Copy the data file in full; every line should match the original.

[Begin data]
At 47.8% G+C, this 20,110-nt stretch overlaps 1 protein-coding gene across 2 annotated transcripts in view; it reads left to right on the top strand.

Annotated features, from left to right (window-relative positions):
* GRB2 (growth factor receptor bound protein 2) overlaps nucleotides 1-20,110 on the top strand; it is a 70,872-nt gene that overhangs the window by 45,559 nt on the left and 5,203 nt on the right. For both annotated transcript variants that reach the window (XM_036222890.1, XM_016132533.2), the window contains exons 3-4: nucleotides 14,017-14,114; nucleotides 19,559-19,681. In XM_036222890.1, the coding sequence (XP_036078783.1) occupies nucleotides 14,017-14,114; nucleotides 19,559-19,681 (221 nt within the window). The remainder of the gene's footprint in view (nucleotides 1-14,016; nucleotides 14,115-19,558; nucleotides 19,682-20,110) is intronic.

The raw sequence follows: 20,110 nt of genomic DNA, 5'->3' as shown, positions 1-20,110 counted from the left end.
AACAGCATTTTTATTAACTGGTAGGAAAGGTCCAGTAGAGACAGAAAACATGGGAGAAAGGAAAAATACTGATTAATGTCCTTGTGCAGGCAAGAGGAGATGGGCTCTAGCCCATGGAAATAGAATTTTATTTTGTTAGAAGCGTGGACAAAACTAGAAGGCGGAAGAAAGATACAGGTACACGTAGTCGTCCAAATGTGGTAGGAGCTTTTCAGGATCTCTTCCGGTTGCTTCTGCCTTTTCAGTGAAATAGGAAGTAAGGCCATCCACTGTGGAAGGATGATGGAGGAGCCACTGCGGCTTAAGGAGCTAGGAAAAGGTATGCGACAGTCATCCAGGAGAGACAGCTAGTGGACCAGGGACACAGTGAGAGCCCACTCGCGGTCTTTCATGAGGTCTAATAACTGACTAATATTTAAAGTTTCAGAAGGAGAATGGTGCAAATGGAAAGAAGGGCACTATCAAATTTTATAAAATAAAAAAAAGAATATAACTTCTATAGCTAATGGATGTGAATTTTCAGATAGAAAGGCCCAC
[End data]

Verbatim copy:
At 47.8% G+C, this 20,110-nt stretch overlaps 1 protein-coding gene across 2 annotated transcripts in view; it reads left to right on the top strand.

Annotated features, from left to right (window-relative positions):
* GRB2 (growth factor receptor bound protein 2) overlaps nucleotides 1-20,110 on the top strand; it is a 70,872-nt gene that overhangs the window by 45,559 nt on the left and 5,203 nt on the right. For both annotated transcript variants that reach the window (XM_036222890.1, XM_016132533.2), the window contains exons 3-4: nucleotides 14,017-14,114; nucleotides 19,559-19,681. In XM_036222890.1, the coding sequence (XP_036078783.1) occupies nucleotides 14,017-14,114; nucleotides 19,559-19,681 (221 nt within the window). The remainder of the gene's footprint in view (nucleotides 1-14,016; nucleotides 14,115-19,558; nucleotides 19,682-20,110) is intronic.

The raw sequence follows: 20,110 nt of genomic DNA, 5'->3' as shown, positions 1-20,110 counted from the left end.
AACAGCATTTTTATTAACTGGTAGGAAAGGTCCAGTAGAGACAGAAAACATGGGAGAAAGGAAAAATACTGATTAATGTCCTTGTGCAGGCAAGAGGAGATGGGCTCTAGCCCATGGAAATAGAATTTTATTTTGTTAGAAGCGTGGACAAAACTAGAAGGCGGAAGAAAGATACAGGTACACGTAGTCGTCCAAATGTGGTAGGAGCTTTTCAGGATCTCTTCCGGTTGCTTCTGCCTTTTCAGTGAAATAGGAAGTAAGGCCATCCACTGTGGAAGGATGATGGAGGAGCCACTGCGGCTTAAGGAGCTAGGAAAAGGTATGCGACAGTCATCCAGGAGAGACAGCTAGTGGACCAGGGACACAGTGAGAGCCCACTCGCGGTCTTTCATGAGGTCTAATAACTGACTAATATTTAAAGTTTCAGAAGGAGAATGGTGCAAATGGAAAGAAGGGCACTATCAAATTTTATAAAATAAAAAAAAGAATATAACTTCTATAGCTAATGGATGTGAATTTTCAGATAGAAAGGCCCAC